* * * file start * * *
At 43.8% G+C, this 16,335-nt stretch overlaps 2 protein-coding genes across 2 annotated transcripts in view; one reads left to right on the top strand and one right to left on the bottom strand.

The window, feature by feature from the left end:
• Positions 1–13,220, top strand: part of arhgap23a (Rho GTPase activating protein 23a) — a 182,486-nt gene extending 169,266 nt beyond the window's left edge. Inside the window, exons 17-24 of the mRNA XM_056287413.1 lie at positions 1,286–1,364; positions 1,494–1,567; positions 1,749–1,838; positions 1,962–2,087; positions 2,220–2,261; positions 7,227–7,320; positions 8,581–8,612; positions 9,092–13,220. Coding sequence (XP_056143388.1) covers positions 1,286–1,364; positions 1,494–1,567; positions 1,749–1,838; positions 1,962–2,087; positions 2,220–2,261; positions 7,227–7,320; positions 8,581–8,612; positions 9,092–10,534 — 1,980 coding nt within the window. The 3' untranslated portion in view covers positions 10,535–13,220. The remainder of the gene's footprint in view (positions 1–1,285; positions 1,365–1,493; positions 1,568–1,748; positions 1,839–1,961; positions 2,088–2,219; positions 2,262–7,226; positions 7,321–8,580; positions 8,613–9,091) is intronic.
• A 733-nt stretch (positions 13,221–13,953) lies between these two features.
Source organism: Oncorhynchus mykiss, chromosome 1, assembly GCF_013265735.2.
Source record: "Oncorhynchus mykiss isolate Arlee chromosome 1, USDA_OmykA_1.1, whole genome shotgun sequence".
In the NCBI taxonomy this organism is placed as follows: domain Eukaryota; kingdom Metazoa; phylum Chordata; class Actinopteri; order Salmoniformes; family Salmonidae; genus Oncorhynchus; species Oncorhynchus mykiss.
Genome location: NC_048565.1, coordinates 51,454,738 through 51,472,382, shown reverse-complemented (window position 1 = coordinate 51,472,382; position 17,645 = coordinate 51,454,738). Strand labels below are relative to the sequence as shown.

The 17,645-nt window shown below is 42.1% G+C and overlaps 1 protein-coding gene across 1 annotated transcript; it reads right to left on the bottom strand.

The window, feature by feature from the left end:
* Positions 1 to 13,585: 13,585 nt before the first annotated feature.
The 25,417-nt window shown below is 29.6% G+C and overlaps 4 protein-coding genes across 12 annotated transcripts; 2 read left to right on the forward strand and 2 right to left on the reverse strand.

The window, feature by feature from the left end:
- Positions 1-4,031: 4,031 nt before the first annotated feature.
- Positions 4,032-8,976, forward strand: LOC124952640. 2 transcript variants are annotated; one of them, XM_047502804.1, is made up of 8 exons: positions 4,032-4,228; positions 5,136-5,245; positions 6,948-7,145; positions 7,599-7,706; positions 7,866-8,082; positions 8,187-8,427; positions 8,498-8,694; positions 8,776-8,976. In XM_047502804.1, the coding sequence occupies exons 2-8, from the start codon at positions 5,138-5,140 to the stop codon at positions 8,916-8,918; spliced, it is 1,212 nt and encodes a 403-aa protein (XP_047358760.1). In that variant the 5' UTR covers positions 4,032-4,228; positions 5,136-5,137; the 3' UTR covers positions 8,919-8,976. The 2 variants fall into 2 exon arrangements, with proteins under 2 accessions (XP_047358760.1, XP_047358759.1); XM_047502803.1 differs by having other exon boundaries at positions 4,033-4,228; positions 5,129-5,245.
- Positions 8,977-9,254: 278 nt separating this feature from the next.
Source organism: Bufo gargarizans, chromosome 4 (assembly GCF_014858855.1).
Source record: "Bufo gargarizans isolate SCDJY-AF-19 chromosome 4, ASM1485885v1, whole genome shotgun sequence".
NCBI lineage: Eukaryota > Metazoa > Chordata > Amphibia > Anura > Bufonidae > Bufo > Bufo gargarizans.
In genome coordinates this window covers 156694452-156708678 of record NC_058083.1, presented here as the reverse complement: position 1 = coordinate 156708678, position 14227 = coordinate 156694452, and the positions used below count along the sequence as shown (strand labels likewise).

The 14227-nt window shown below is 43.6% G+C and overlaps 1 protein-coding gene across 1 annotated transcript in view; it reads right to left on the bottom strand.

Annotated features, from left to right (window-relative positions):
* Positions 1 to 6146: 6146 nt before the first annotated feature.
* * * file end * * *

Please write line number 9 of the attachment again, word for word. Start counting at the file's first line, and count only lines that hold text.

The 17,645-nt window shown below is 42.1% G+C and overlaps 1 protein-coding gene across 1 annotated transcript; it reads right to left on the bottom strand.